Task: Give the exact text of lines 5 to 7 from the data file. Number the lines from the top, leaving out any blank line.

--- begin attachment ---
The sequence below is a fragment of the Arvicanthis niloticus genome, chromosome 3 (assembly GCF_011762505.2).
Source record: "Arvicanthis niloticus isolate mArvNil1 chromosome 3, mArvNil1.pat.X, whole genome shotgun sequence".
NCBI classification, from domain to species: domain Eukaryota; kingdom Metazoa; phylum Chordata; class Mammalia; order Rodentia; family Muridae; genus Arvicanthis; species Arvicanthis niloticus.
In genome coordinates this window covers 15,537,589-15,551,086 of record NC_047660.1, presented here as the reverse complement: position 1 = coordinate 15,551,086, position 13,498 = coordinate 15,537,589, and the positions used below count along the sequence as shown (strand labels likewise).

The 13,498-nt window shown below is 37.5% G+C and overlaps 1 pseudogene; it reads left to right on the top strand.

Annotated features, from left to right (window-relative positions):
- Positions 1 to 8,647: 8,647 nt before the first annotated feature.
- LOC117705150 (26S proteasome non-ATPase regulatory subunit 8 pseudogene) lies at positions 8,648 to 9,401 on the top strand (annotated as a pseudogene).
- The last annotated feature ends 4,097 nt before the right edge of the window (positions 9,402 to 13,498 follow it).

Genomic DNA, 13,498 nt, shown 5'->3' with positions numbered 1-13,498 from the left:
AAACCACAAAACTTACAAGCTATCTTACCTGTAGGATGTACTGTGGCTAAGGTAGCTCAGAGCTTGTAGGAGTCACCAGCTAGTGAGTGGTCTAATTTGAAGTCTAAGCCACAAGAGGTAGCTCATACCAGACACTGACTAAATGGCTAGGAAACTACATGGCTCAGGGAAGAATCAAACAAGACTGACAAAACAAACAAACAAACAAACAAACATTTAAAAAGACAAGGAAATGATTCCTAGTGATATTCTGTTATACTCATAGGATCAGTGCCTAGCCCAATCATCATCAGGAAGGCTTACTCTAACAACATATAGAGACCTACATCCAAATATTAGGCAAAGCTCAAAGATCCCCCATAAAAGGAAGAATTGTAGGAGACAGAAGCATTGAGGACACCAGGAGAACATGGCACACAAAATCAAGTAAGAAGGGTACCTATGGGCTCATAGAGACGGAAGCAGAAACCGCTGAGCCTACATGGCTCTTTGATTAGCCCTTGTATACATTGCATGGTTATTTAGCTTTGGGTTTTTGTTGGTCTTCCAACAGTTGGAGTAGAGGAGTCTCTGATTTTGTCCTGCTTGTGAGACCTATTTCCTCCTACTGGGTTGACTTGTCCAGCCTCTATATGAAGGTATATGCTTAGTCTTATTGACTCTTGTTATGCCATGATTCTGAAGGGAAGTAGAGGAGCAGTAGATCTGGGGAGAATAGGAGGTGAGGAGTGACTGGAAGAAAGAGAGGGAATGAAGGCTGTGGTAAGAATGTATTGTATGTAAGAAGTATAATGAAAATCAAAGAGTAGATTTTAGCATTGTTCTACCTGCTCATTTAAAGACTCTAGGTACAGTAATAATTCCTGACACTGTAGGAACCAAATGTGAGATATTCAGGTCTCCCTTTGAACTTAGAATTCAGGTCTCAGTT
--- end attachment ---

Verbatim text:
The 13,498-nt window shown below is 37.5% G+C and overlaps 1 pseudogene; it reads left to right on the top strand.

Annotated features, from left to right (window-relative positions):
- Positions 1 to 8,647: 8,647 nt before the first annotated feature.